LEAVING LAS VEGAS — CLASSIC FILM PICK
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“Leaving Las Vegas” (1995) is a remarkably potent romantic drama that permanently altered the careers of many of the people involved in its creation. The author of the book upon which it was based, John O’Brien, intended his novel — about a recently divorced Hollywood movie exec who moves to Las Vegas to drink himself to death — as an extended suicide note. Talk about method acting: O’Brien killed himself shortly after production on the film began.
Director Mike Figgis received an Academy Award nomination for his impressive efforts. Nevertheless, for all the big expectations, Figgis was never able to make good on the promise that “Leaving Las Vegas” seemed to forecast.
Perhaps the film’s most obvious casualty was Nicolas Cage, whose fearless performance as the suicidal alcoholic Ben Sanderson won him a best actor Oscar. After pouring so much of himself into creating a dead-end antagonist with a twinkle of romantic humanity left in him, Cage made an abrupt turn toward Hollywood blockbuster fare with “The Rock” (1996) and never looked back. Cage appears to have forever abandoned such intricate characters in favor of a readymade movie-star approach to every role he played since.
Elizabeth Shue received a much deserved Oscar nomination for her confident portrayal of a prostitute named Sera who falls in love with Ben in spite of, or because of, his self-destructive personality. She sees something in Ben that even he doesn’t recognize. The film is interspersed with illuminating sequences of Sera divulging candid aspects of her personal experiences to an unseen therapist. Shue’s authoritative expression of her character’s contrasting vulnerability and toughness takes your breath away. Like Cage, her commitment to her role is absolute.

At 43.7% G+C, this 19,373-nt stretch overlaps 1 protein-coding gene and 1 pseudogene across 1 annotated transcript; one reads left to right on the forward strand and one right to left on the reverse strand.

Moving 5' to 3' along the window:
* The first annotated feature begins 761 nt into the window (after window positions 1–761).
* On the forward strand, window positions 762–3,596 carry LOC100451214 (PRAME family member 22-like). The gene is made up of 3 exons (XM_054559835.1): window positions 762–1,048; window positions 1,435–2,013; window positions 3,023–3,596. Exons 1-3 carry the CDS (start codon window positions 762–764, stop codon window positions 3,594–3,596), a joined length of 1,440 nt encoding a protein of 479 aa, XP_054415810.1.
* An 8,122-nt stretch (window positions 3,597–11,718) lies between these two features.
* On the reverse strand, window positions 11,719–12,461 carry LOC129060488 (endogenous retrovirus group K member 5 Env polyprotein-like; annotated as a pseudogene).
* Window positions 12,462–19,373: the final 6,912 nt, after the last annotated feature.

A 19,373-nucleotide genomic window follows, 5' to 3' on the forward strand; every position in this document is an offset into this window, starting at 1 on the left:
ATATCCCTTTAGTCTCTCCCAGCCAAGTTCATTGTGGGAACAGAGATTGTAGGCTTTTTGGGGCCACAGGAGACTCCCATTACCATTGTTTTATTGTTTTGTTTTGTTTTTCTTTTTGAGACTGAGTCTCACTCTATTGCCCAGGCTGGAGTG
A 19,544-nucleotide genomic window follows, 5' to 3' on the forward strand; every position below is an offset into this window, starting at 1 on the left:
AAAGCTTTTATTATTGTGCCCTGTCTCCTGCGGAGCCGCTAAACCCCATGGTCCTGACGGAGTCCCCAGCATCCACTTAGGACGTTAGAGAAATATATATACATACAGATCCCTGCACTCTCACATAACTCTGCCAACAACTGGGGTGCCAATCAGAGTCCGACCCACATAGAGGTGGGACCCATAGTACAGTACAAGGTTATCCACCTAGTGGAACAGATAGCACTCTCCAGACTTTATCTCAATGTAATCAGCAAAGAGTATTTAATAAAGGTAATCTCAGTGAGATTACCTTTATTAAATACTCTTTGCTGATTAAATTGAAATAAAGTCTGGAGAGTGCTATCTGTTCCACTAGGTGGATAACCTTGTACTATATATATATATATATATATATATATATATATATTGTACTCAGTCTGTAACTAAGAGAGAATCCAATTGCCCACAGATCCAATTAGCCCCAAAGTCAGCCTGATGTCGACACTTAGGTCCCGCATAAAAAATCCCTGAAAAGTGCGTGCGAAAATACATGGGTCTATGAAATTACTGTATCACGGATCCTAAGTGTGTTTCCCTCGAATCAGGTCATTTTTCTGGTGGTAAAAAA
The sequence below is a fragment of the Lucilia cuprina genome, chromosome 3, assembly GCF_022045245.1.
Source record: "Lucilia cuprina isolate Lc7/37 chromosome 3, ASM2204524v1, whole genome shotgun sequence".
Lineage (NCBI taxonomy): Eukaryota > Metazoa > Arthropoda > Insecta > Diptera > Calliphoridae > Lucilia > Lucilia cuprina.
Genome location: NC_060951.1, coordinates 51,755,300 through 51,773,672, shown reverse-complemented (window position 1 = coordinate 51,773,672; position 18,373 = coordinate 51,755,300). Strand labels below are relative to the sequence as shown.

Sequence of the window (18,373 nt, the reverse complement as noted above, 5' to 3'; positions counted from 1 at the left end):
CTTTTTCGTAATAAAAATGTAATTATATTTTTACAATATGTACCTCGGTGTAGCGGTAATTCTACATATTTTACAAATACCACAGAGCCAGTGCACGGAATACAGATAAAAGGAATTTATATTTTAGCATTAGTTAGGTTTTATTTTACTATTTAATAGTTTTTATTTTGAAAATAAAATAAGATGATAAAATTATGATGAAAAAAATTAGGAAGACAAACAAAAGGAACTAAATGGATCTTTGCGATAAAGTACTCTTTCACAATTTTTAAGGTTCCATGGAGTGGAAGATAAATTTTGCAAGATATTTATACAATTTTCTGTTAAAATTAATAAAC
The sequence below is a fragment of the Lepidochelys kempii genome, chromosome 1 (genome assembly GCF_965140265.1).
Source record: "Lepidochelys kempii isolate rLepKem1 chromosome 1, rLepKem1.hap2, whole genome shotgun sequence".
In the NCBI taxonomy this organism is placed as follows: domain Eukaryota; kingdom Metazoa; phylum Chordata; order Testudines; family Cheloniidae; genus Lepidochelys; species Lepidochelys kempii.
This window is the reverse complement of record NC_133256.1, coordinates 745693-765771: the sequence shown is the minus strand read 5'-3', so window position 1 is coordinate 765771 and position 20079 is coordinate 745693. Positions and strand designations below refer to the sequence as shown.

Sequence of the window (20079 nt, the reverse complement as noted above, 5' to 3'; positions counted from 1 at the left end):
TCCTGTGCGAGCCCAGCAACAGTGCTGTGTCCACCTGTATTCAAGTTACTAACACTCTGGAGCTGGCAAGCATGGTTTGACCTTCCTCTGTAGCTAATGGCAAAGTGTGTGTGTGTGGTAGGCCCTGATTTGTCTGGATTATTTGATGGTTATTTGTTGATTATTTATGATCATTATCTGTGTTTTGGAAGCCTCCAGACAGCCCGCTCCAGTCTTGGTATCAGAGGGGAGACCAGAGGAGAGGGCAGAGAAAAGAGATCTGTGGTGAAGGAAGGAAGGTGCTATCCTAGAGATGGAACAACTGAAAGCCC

Filmed on super 16mm film in order to allow the (under-financed) Figgis to shoot fast and cheap — often shooting scenes in single takes to circumvent filming permits — “Leaving Las Vegas” has the greasy look of a documentary that mirrors Ben’s spiraling binge. Ben’s glassy bloodshot eyes penetrate the screen with a Valhalla shout at society of his hopelessness. As much as Ben appreciates the love and affection that Sera thanklessly bestows on him, his prerequisite for their relationship is that she not attempt to impede his drinking in any way. When Sera gives him a flask as a gift, Ben knows he’s with the “right girl.”
Mike Figgis never misleads the audience about where the story is headed. We know that Ben will succeed in his stated mission to kill himself via hundreds of bottles of various kinds of booze. He knows what he wants, and nothing will stop him from attaining it.
After Sera invites him to leave his fleabag hotel — appropriately named "The Hole You’re In" — to come live with her, Ben leaves his clothes behind so he can fill his suitcase with bottles of liquor. The surprising redemptive effect that Figgis achieves at the film’s culmination arrives with a bittersweet act of physical kindness that only Sera can provide.